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The Subtle Knife: His Dark Materials Mass Market Paperback – September 9, 2003 by Philip Pullman (Author)

The second book of a fantasy trilogy can be by far the slowest. Surprises about the new world have largely been told. We’ve met most of the characters, and they’ve left their world of comfort behind for a more dangerous quest. The third book is the final, ultimate confrontation. But the second is often a kind of travelogue with a few obstacles thrown in to hold our interest while the characters get from here to there. Not so with The Subtle Knife. While The Golden Compass introduced us to a fascinating alternate world with many imaginative characters, Mr. Pullman’s bag of tricks is by no means exhausted. In this second book, we learn there are an infinite number of parallel worlds, including our own. He introduces us to many more creative characters, like the spectral beings that eat people’s souls and the various levels of good and bad angels. And all of these are connected by a common thread, though known by different names in each world–the mysterious dust, dark matter etc., the source of what makes us who we are. In addition to the flawed but charming Lyra, we get a second protagonist, Will, a troubled boy from our own world. Together they go on a more complex quest, during which their relationship is deepened by their shared trials and personal tragedies. This book is richer in plot than the first, more multi-layered and probably better written. (I’m still not a fan of his omniscient, head hopping style, but he has some beautiful turns of a phrase). All and all, it’s a better book than the first, which tended to be more of a children’s fantasy (Gyptians and armored bears and witches, oh my!). It is, however, much darker, moving further from what anyone would call a children’s book. Yes, it can be read on multiple levels, but The Wizard of OZ, it ain’t. It’s difficult to review this trilogy without commenting on the often discussed controversy about Mr. Pullman’s anti-religious views. I was led to expect the opposite of C.S. Lewis’ Space trilogy (Out of the Silent Planet, Peralandra, That Hideous Strength), which devolved from a darn good space travel story to an outright religious diatribe. I keep looking for that aspect to rear its ugly head. Though I take no position on his point of view, I’m deeply offended by a writer who is so self-righteous that he spoils a good story by sticking a soap box smack in the middle, climbing upon it and preaching. I have to say there was no sign of this in The Subtle Knife. The Subtle Knife is an ambitious, imaginative and refreshingly original story that I thoroughly enjoyed. Check it out! Review With The Golden Compass Philip Pullman garnered every accolade under the sun. Critics lobbed around such superlatives as “elegant,” “awe-inspiring,” “grand,” and “glittering,” and used “magnificent” with gay abandon. Each reader had a favorite chapter–or, more likely, several–from the opening tour de force to Lyra’s close call at Bolvangar to the great armored-bear battle. And Pullman was no less profligate when it came to intellectual firepower or singular characters. The dæmons alone grant him a place in world literature. Could the second installment of his trilogy keep up this pitch, or had his heroine and her too, too sullied parents consumed him? And what of the belief system that pervaded his alternate universe, not to mention the mystery of Dust? More revelations and an equal number of wonders and new players were definitely in order. The Subtle Knife offers everything we could have wished for, and more. For a start, there’s a young hero–from our world–who is a match for Lyra Silvertongue and whose destiny is every bit as shattering. Like Lyra, Will Parry has spent his childhood playing games. Unlike hers, though, his have been deadly serious. This 12-year-old long ago learned the art of invisibility: if he could erase himself, no one would discover his mother’s increasing instability and separate them. As the novel opens, Will’s enemies will do anything for information about his missing father, a soldier and Arctic explorer who has been very much airbrushed from the official picture. Now Will must get his mother into safe seclusion and make his way toward Oxford, which may hold the key to John Parry’s disappearance. But en route and on the lam from both the police and his family’s tormentors, he comes upon a cat with more than a mouse on her mind: “She reached out a paw to pat something in the air in front of her, something quite invisible to Will.” What seems to him a patch of everyday Oxford conceals far more: “The cat stepped forward and vanished.” Will, too, scrambles through and into another oddly deserted landscape–one in which children rule and adults (and felines) are very much at risk. Here in this deathly silent city by the sea, he will soon have a dustup with a fierce, flinty little girl: “Her expression was a mixture of the very young–when she first tasted the cola–and a kind of deep, sad wariness.” Soon Will and Lyra (and, of course, her dæmon, Pantalaimon) uneasily embark on a great adventure and head into greater tragedy. As Pullman moves between his young warriors and the witch Serafina Pekkala, the magnetic, ever-manipulative Mrs. Coulter, and Lee Scoresby and his hare dæmon, Hester, there are clear signs of approaching war and earthly chaos. There are new faces as well. The author introduces Oxford dark-matter researcher Mary Malone; the Latvian witch queen Ruta Skadi, who “had trafficked with spirits, and it showed”; Stanislaus Grumman, a shaman in search of a weapon crucial to the cause of Lord Asriel, Lyra’s father; and a serpentine old man whom Lyra and Pan can’t quite place. Also on hand are the Specters, beings that make cliff-ghasts look like rank amateurs. Throughout, Pullman is in absolute control of his several worlds, his plot and pace equal to his inspiration. Any number of astonishing scenes–small- and large-scale–will have readers on edge, and many are cause for tears. “You think things have to be possible,” Will demands. “Things have to be true!” It is Philip Pullman’s gift to turn what quotidian minds would term the impossible into a reality that is both heartbreaking and beautiful. –Kerry Fried –This text refers to the Audio CD edition.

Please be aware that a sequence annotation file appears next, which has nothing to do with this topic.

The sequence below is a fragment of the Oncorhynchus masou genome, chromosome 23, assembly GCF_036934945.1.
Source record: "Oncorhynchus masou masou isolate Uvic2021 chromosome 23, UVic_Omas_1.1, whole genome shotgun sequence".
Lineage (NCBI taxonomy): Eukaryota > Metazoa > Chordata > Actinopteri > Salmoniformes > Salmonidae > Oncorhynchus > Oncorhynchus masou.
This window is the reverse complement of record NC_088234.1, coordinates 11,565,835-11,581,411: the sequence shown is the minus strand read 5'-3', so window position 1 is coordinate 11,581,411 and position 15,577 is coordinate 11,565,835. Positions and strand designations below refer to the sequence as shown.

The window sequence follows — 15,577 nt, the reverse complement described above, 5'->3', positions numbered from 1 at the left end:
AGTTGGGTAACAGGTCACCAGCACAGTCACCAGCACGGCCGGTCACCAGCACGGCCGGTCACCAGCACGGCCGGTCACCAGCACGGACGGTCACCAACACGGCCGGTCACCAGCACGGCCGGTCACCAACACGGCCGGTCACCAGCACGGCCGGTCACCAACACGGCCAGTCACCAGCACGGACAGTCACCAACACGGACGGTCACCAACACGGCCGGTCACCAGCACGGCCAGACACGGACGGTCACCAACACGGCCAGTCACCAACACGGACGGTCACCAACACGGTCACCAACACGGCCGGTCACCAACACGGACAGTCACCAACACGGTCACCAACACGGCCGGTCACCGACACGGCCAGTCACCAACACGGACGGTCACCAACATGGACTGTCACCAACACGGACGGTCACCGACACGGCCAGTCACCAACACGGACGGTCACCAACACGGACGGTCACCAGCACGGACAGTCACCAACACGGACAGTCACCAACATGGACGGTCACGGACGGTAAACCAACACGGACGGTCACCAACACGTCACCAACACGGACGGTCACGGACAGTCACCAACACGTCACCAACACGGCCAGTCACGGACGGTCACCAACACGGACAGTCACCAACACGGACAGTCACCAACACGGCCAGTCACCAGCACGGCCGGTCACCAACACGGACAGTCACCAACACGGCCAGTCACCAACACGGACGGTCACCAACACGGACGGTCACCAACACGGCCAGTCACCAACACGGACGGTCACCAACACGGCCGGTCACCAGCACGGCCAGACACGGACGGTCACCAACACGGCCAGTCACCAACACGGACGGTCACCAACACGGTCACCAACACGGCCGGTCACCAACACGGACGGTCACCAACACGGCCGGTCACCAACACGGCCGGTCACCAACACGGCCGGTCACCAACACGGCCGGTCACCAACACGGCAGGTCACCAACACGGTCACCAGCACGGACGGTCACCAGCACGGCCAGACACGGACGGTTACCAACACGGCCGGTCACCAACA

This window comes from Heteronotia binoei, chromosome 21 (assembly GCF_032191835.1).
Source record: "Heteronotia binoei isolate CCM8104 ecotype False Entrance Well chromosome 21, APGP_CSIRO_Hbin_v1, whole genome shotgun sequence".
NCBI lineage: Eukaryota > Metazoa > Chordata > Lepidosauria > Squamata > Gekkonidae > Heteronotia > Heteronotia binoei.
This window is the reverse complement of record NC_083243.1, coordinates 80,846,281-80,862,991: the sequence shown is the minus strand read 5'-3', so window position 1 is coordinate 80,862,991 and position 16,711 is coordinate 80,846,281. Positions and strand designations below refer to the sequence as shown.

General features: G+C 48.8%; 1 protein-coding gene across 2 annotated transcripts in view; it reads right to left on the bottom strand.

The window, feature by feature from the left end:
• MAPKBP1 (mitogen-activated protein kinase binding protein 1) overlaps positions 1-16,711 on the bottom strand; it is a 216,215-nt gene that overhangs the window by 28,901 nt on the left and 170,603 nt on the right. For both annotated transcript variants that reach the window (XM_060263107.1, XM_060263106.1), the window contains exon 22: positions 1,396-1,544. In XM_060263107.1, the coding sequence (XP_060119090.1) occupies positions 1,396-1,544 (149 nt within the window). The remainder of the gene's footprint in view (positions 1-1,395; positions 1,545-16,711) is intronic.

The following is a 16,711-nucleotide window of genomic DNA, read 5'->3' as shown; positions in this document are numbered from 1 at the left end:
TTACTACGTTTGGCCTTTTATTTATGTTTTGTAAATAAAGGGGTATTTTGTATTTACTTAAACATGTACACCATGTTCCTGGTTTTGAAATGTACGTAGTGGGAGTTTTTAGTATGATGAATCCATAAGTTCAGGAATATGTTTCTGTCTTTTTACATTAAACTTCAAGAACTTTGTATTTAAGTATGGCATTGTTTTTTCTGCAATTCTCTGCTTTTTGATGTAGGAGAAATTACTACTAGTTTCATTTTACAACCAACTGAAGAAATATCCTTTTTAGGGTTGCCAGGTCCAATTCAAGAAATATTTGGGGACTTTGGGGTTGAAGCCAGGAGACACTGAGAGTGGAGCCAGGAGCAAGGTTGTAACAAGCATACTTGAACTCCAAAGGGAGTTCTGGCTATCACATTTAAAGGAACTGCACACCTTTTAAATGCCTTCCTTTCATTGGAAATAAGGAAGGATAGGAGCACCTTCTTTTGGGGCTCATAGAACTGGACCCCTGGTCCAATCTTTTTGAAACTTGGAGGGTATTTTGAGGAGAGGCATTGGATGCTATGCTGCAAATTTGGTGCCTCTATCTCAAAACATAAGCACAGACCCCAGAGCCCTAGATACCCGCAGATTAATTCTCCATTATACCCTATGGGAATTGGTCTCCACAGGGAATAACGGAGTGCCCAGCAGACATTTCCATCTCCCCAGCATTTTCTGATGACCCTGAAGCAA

The Subtle Knife: His Dark Materials Mass Market Paperback – September 9, 2003 by Philip Pullman (Author) Review

I read this series in high school and loved it. Now that I am trying to build up a book collection I wanted these books. They are hard to find in bookstores by me though. They are fantastic books for young adults. -Read Reviews-

Oh, how I loved this story! And even more I loved listening to the voices of the actors who made the story real. The only thing I didn’t like was the music play between chapters. Horrid! But not enough to lessen my rating. I can hardly wait to get the next book and move on!I wrote the above review for the audio version that I was able to download from my library on the OverDrive. I read the book on the Kindle while listening to the audio. I really had a hard time leaving that world behind. I had to put the next audio on hold for the next one as it was unavailable. 🙁